New Study Confirms Benefit of Non-Traditional Teaching Methods

By:  Bridgit Burke, Associate Clinical Professor and Director, Civil Rights & Disabilities Law Clinic, Albany Law School

As those in clinical education already knew, the blackboard/lecture method of teaching is not the most effective teaching style. A recent study once again confirms that working in a group to solve problems is far more effective for students than a traditional lecture.

In a study of 850 undergraduate physics students done at the University of British Columbia, groups of students were divided into lecture sections and experimental sections.  The experimental learning format consisted of group work, problem solving, and discussion while the actual memorization was self taught as homework. At the end of the week, the students were given a voluntary test. According to a report in the Economist, “The traditionally taught group’s average score was 41%, compared with 74% for the experimental group–even though the experimental group did not manage to cover all the material it was supposed to, whereas the traditional group did.”  The New York Times reports that the individuals in the non-traditional group were taught by teaching assistants and the traditional group was taught by the usual lectures. 

While we may not find the results surprising, both the New York Times and the Economist are quick to point out that the study may not be perfect.  The disparity is “biggest performance boost ever documented in educational research.” One criticism is that the students in the non-traditional group may simply have responded to the novel approach.  I for one would like to see the day when problem solving teaching is the norm so that we could test this criticism.

3 Responses

  1. I agree that the results should not be surprising. The problem-solving methodology has been proven to be effective in many educational settings.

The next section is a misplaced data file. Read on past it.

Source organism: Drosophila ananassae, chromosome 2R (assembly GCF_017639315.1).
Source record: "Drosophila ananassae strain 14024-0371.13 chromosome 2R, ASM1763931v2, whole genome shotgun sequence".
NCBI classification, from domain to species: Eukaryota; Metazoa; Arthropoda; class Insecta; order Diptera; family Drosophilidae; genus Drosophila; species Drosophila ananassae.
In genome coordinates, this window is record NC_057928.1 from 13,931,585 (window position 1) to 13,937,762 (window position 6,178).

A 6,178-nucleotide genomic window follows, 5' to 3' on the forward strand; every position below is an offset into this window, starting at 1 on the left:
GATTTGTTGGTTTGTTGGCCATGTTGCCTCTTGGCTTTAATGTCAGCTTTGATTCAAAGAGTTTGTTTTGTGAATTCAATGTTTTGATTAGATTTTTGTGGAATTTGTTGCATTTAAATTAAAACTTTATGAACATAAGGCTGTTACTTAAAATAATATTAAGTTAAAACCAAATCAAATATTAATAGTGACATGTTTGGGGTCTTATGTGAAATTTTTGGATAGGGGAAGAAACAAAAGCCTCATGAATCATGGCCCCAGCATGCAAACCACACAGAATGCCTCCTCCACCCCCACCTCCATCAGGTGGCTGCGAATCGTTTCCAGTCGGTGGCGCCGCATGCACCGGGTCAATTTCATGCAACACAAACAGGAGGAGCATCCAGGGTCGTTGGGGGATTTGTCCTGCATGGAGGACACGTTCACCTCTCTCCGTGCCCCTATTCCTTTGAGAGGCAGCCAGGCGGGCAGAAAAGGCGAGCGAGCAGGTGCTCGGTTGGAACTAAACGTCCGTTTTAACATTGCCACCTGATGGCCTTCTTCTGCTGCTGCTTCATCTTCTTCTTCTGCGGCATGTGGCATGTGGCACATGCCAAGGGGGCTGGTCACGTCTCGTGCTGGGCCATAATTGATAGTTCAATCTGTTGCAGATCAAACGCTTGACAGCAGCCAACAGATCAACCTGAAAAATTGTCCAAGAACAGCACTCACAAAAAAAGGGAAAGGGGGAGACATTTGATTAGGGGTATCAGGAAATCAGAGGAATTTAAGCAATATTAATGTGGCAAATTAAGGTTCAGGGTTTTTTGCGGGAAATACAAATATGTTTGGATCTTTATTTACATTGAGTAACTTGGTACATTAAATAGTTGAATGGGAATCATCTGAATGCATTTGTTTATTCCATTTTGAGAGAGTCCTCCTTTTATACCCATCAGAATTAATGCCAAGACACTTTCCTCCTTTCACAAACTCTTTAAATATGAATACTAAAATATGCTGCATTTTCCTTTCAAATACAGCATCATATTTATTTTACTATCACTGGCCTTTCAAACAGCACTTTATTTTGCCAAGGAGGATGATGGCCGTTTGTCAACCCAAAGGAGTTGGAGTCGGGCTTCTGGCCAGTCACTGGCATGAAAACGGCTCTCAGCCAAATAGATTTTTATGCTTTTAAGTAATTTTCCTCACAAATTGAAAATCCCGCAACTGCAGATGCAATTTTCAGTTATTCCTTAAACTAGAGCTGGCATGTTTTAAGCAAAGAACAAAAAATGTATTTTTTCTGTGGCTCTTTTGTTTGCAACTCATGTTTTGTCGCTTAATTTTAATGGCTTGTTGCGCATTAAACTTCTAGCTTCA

The challenge is to get more law teachers to try it. If they try it, they will probably like it.

    I hope that people who have success with problem-based learning, especially in traditional, large enrollment courses, will find ways to share that information.

    I also hope that more problem-solving demonstrations/training sessions will be featured at AALS and other conferences.

    • I taught a first-year property course this spring that featured some traditional lecture/discussion with frequent group problem-solving. The students worked in groups of six or seven. The group process included a self-assessment and peer-assessment of strengths and weaknesses in contributing to the group process after they had been working together for several weeks. I have not seen the evaluations yet, but based on the general “feel” of the class my impression was that the students valued the group problem-solving both for the substantive knowledge gained from working with others on problems related to property law as well as for the development of relationship management skills in working as a team. While there is some work involved in setting up groups and processing the peer assessments, I think it is time and energy well spent. And over the course of the semester there was no meaningful loss in “coverage.”

  2. That’s amazing that the average score of the non-traditional was 74%.I think that really shows that learning is different for each individual. I’m trying to put my kid into a school that’s leaning more towards the non-traditional type.

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